Government spending on public services in a ‘reactive cycle’

19 Oct 17

The government is “trapped in a reactive spending cycle on public services”, an analysis released by the Institute for Government and CIPFA today has warned.

Any “good decisions” made in the Budget next month will “not solve the underlying problems” of short-term spending decisions, the Performance Tracker has said.

Report authors noted emergency funding worth £10bn over five years by 2019/20 is being spent “just to keep troubled services going”.

But they added: “This extra money is not sorting out any of the underlying problems these services face”.

The Treasury must “improve the way it makes spending decisions, to break out of a reactive cycle of crisis, cash, repeat,” urged the report.

Otherwise it risks being left “in a reactive spending cycle, bailing out services when they reach crisis point,” the analysis authors warned.

Emily Andrews, senior researcher at the IfG think-tank, said: “The government [is] ignoring warning signs, allowing problems to mount and then reacting with emergency cash in response to operational or political crisis.”

She added: “What is most worrying is there aren’t clear plans in place for what government is going to do differently when that money runs out.”

The Treasury has no standard framework to allow it to make an “honest assessment” of the balance between funding, quality and efficiency, the report concluded.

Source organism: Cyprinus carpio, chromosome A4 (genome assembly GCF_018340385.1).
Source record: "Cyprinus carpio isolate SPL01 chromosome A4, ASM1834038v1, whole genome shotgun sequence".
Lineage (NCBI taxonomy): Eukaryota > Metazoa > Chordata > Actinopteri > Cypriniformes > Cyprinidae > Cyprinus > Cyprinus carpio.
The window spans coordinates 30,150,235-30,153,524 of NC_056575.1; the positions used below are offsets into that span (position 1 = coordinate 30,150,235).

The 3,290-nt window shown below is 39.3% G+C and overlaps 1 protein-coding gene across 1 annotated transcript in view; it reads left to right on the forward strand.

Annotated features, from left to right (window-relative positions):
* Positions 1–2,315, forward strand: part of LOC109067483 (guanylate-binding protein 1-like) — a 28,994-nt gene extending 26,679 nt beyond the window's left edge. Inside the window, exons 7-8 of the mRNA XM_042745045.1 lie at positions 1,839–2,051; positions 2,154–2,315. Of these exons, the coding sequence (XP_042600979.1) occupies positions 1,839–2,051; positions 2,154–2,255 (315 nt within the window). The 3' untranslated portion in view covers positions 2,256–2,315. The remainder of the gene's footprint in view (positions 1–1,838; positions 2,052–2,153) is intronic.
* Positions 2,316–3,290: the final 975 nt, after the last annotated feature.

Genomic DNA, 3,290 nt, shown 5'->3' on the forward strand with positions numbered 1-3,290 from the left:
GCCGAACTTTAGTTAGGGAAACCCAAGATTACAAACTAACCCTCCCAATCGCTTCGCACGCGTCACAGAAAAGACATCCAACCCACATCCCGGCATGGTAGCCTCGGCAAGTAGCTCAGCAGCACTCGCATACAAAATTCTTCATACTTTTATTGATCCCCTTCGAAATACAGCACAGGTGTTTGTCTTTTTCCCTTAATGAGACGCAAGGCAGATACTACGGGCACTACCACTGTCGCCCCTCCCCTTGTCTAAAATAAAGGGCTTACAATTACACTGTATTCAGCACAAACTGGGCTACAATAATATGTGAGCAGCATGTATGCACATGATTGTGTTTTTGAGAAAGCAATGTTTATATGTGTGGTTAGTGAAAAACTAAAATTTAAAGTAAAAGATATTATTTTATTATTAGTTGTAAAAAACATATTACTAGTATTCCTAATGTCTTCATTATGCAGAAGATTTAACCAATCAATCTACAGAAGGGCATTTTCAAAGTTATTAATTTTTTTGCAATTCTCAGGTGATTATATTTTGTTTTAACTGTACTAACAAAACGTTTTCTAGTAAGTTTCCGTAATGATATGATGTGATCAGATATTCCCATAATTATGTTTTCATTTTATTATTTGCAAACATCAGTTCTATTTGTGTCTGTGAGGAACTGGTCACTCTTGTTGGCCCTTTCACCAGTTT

Working with departmental finance and analytic professionals, the chancellor should instruct the Treasury to develop its own performance tracker, the report suggested.

The IfG/ CIPFA tracker looked at 100 data sets across nine key public services to give a full picture of government’s efficiency in running these services.

It highlighted the pressures on services, such as hospitals, schools, adult social care and prisons [see details below].

“No government should end up in such a situation”, the report said, “unless there is a natural disaster or similar unpredictable emergency”.

Rob Whiteman, CIPFA chief executive, said: “Government must go beyond moving from one reactive cash injection to the next, because this fails to assess the sustainability of many public services.

“It may now be more effective to stop some services than see them collapse.”

Commenting on the Performance Tracker findings, Saffron Cordery, director of policy and strategy at NHS Providers, said: “The report calls for an honest assessment of what can be delivered within current funding constraints. We couldn’t agree more.”

The Performance Tracker also called for the creation of a new watchdog, similar to the Office of Budget Responsibility, to scrutinise assumptions underpinning government spending decisions.

This was the second edition of the publication, which expanded on the first edition released in March.

Key findings from the report include:

  • Hospitals and prisons are spending more, with no sign of improvement in key pressure points
  • Schools and adult social care have had emergency cash injections, but there is no clear plan for what happens when this extra money runs out
  • GP numbers are not rising, despite the government’s plans to improve the service
  • UK visas and immigration managed the initial post-referendum surge in demand, but a much greater task lies ahead
  • Government does not have enough data to manage risks around vital neighbourhood services like bin collection and road maintenance.

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